50 Years Ago: Coal mine contract becomes political
The Navajo Tribe received some really good news 50 years ago this week from the Peabody Coal Company. It was planning to start mining coal in the Black Mesa area near Kayenta after signing a contract with several utility companies that would provide Peabody $770 million, one of the biggest coal deals ever signed for Southwest coal.
It was good news for the tribe in two ways: it would get royalties for every ton of coal that was mined; and company officials said it would create 339 jobs, the great majority of which would go to Navajos.
According to the front-page article in that week’s Navajo Times, Peabody officials were really hyped about the Black Mesa site because of the low ash content of the coal buried there. Evidently, that kind of coal was highly sought by utility companies.
Navajo Tribal Chairman Raymond Nakai was also very happy with the news, saying the tribe would receive several hundred thousand dollars a year in royalty payments. It also didn’t hurt that the announcement came during his campaign for re-election.
So who wasn’t happy? For one, Nakai’s main challenger for the chairman position. Peter MacDonald pointed out that the tribe was getting only 20 cents a ton royalty, far less than other landowners where coal was being mined. For the next several years, MacDonald would point out that the tribe was getting a “can of Coke” for every ton that was mined.
He made it a priority once he was elected to try to get Peabody to renegotiate the contract but Peabody refused, pointing out that not only did the tribe sign the contract but so did the Secretary of the Interior as trustee for the tribe. Just when it appeared that the tribe would be stuck with the can of Coke per ton for the next two decades, tribal attorneys managed to acquire some internal documents from inside the Interior Department during the time the lease was under negotiation.
The documents included a memo from a department attorney, which questioned the 20 cents a ton royalty rate, pointing out that this was way below the market value of the coal. The tribal attorneys then filed a lawsuit against the Interior Department claiming that the federal agency failed its fidiciuary duties as trustee.
In the end, MacDonald got everything he wanted — a big bonus payment and a new rate of 12-and-a-half percent of he value of the coal after it was mined. Instead of making tens of thousands of dollars a year from the contract, the tribe would be making millions.
Speaking of MacDonald, Times editor Dick Hardwick stirred up a hornet’s nest when he relayed in that week’s editorial a rumor he had heard about MacDonald and his job as executive director of the Office of Navajo Economic Opportunity.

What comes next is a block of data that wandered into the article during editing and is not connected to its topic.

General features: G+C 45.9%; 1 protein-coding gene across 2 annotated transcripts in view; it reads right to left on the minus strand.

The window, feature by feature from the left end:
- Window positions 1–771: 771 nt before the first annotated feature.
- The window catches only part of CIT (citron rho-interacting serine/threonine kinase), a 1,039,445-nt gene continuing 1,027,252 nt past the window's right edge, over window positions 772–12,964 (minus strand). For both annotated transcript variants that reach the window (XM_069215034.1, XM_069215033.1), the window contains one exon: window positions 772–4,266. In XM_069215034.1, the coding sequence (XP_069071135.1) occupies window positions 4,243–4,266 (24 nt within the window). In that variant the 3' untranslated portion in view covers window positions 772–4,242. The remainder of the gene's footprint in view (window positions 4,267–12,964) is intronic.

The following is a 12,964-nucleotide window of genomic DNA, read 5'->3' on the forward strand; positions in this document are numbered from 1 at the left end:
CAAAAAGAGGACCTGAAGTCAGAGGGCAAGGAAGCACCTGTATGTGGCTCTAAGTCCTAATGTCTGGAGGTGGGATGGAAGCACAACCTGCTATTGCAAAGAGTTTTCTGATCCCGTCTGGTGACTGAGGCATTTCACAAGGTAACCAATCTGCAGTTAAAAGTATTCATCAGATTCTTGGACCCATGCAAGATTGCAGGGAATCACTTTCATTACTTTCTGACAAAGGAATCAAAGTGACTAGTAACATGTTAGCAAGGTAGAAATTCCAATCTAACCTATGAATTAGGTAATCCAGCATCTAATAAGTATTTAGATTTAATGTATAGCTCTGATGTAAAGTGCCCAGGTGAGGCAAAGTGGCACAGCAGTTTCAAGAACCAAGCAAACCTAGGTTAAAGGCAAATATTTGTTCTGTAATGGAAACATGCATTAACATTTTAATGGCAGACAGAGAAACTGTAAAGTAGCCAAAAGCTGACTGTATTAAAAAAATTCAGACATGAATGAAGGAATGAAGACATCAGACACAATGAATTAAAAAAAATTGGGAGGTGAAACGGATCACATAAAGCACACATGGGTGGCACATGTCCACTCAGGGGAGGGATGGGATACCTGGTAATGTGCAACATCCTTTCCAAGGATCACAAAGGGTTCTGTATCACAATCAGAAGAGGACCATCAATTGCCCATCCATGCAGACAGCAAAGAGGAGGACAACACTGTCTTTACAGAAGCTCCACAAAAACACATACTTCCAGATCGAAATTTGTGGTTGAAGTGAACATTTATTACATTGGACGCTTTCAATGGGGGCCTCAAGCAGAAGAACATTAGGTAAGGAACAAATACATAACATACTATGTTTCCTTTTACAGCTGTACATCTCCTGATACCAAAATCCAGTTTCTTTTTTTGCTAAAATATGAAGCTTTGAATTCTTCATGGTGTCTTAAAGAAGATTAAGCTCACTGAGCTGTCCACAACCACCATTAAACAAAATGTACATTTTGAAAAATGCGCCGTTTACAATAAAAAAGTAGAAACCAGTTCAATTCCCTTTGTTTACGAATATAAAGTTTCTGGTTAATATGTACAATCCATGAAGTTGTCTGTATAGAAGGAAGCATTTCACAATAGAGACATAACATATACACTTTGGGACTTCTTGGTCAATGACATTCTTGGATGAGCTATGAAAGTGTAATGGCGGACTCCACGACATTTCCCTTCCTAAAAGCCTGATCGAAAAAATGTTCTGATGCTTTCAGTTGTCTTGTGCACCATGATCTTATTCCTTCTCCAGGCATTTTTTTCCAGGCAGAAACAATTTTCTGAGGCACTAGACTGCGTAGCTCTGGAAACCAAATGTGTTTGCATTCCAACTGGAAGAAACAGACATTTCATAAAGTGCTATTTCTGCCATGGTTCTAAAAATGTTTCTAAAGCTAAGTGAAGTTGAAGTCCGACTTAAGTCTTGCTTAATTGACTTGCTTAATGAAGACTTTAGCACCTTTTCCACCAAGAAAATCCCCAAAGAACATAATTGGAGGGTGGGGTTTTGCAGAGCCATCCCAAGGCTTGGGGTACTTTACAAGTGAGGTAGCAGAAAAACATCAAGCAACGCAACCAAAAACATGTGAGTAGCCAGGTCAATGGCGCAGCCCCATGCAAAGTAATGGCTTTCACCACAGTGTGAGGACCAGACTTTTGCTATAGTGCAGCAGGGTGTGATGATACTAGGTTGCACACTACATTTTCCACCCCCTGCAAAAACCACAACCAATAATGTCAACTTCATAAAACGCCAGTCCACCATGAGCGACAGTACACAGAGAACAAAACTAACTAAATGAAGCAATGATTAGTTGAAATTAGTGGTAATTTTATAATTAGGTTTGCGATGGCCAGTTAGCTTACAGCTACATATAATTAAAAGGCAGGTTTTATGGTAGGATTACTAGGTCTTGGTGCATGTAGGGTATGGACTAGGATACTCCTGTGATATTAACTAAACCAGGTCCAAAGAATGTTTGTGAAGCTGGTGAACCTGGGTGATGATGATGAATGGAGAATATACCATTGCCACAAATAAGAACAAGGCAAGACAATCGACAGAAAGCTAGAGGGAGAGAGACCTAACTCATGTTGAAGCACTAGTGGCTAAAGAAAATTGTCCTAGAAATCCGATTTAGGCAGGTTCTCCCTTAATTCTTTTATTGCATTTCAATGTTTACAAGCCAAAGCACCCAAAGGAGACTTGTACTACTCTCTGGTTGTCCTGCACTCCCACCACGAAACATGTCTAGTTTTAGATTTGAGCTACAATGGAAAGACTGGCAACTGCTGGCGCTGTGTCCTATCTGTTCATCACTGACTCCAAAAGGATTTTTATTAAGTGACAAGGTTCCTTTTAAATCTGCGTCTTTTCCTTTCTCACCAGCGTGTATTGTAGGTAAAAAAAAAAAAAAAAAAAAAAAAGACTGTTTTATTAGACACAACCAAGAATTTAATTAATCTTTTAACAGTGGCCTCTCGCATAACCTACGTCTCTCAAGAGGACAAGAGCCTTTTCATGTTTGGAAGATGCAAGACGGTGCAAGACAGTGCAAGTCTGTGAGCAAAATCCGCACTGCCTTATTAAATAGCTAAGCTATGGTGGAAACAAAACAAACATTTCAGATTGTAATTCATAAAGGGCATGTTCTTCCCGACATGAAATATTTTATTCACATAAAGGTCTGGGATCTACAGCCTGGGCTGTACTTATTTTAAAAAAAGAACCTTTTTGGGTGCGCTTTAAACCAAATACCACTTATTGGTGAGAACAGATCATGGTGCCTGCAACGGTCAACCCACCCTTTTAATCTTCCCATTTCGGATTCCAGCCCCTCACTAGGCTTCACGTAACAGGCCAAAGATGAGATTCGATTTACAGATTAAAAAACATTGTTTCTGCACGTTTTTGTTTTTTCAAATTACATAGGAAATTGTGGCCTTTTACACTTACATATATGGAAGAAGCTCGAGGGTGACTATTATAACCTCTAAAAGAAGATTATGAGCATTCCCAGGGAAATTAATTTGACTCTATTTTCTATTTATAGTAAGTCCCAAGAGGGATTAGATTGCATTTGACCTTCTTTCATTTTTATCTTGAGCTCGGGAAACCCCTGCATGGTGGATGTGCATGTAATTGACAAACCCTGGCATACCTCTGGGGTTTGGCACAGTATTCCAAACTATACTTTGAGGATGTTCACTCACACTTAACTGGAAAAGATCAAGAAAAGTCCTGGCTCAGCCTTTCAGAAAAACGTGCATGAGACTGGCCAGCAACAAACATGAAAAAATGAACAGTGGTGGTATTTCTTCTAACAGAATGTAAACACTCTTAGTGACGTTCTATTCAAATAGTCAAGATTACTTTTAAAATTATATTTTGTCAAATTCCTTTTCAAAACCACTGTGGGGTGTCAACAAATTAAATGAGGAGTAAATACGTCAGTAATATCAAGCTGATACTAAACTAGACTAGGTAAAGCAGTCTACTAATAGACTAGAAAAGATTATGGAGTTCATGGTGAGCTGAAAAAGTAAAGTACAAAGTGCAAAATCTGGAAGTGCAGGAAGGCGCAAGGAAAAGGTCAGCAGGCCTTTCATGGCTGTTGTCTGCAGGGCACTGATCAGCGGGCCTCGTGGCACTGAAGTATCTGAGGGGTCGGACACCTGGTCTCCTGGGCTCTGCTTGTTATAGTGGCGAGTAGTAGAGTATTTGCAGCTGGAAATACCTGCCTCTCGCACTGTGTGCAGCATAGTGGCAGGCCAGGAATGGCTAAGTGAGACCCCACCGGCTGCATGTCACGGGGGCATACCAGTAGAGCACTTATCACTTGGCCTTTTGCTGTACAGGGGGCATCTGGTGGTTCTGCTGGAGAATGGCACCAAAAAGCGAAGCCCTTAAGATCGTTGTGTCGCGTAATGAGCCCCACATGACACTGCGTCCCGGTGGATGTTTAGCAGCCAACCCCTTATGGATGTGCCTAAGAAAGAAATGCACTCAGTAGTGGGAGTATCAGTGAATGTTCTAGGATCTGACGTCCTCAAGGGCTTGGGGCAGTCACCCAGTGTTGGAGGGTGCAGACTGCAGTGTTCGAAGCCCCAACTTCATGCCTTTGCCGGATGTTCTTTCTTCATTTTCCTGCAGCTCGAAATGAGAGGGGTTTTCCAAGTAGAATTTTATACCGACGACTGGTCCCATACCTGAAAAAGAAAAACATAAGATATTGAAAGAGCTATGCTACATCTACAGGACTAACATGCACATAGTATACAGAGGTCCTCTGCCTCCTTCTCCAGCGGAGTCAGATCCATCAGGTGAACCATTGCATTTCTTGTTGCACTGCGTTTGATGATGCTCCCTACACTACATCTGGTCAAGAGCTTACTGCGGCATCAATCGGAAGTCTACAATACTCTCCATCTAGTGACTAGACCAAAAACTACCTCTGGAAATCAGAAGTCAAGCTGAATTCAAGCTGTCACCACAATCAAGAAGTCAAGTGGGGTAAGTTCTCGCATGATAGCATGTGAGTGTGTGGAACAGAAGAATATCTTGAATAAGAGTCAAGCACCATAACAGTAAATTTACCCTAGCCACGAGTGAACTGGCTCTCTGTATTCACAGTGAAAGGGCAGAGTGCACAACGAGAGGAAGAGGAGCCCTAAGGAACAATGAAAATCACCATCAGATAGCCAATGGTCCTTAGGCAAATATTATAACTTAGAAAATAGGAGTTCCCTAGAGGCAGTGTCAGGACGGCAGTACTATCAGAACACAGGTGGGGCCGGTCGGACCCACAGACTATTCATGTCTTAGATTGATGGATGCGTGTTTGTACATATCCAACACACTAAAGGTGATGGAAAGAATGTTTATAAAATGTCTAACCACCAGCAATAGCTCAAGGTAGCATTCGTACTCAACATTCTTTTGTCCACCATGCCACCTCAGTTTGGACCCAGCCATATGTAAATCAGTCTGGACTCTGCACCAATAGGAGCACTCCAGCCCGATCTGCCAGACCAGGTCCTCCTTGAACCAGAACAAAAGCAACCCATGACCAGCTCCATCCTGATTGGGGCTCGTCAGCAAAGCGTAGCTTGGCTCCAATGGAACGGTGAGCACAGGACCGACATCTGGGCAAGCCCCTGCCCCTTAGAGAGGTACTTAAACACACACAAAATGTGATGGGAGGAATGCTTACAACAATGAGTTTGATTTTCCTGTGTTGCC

According to Hardwick, MacDonald, in his last months as ONEO director before stepping down to run against Nakai, was using agency community workers to encourage people to support his candidacy. The rumor was that they were doing this as they did their jobs, which was a big no-no.
Believing these rumors to be true, Council delegates supporting Nakai made several efforts in early 1970 to get MacDonald to step down. MacDonald refused, staying in his job until late May.
Although this was a rumor that had been spreading for months, putting it down in writing caused an immediate reaction from ONEO officials. The day after the editorial ran, Verne Curtis, head of ONEO’s community service program, issued a long statement saying the rumor was “completely false,” adding that he had been in contact with all the agency directors for the program and all said the same thing.
“If the editor has any proof that our community service workers had been engaged in tribal politics during work hours, he should produce the proof and we will take the appropriate action,” he said. Of course, Hardwick had no proof. That is why he called it a rumor in his editorial.
To put this in a little more perspective, there also had been reports that tribal employees who supported Nakai were seen dropping off campaign literature on behalf of Nakai during working hours.
And finally, sticking with the election, one of the candidates running for tribal chairman was promoting the idea of the Navajo Times becoming a national newspaper. “It would be nice if the Times was sold in larger cities and became a national newspaper,” said Franklin Eriacho.
When asked about that, Hardwick said the Times was sort of a national newspaper already, having subscribers in every state. The paper was also sold on newstands in Dallas, Phoenix and Albuquerque.